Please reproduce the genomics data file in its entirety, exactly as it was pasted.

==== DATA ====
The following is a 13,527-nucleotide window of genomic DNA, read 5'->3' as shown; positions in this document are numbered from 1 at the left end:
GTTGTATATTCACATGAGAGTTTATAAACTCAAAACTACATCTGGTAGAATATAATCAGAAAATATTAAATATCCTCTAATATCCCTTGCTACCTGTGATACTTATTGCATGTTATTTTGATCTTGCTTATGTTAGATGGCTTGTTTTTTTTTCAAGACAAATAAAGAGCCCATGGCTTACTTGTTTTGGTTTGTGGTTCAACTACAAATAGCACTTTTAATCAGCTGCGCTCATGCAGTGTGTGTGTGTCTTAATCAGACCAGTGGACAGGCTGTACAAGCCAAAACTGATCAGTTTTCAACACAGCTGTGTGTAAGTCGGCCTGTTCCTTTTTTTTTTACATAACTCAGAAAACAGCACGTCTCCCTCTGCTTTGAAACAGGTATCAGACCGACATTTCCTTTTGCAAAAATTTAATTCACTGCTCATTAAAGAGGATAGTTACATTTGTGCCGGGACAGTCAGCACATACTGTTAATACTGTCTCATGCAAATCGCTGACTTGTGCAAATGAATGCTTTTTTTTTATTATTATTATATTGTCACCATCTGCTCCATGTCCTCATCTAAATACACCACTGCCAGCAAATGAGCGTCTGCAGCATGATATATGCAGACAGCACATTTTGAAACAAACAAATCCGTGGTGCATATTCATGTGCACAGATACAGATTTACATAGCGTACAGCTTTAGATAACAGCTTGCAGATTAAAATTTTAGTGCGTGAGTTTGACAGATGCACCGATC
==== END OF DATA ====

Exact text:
The following is a 13,527-nucleotide window of genomic DNA, read 5'->3' as shown; positions in this document are numbered from 1 at the left end:
GTTGTATATTCACATGAGAGTTTATAAACTCAAAACTACATCTGGTAGAATATAATCAGAAAATATTAAATATCCTCTAATATCCCTTGCTACCTGTGATACTTATTGCATGTTATTTTGATCTTGCTTATGTTAGATGGCTTGTTTTTTTTTCAAGACAAATAAAGAGCCCATGGCTTACTTGTTTTGGTTTGTGGTTCAACTACAAATAGCACTTTTAATCAGCTGCGCTCATGCAGTGTGTGTGTGTCTTAATCAGACCAGTGGACAGGCTGTACAAGCCAAAACTGATCAGTTTTCAACACAGCTGTGTGTAAGTCGGCCTGTTCCTTTTTTTTTTACATAACTCAGAAAACAGCACGTCTCCCTCTGCTTTGAAACAGGTATCAGACCGACATTTCCTTTTGCAAAAATTTAATTCACTGCTCATTAAAGAGGATAGTTACATTTGTGCCGGGACAGTCAGCACATACTGTTAATACTGTCTCATGCAAATCGCTGACTTGTGCAAATGAATGCTTTTTTTTTATTATTATTATATTGTCACCATCTGCTCCATGTCCTCATCTAAATACACCACTGCCAGCAAATGAGCGTCTGCAGCATGATATATGCAGACAGCACATTTTGAAACAAACAAATCCGTGGTGCATATTCATGTGCACAGATACAGATTTACATAGCGTACAGCTTTAGATAACAGCTTGCAGATTAAAATTTTAGTGCGTGAGTTTGACAGATGCACCGATC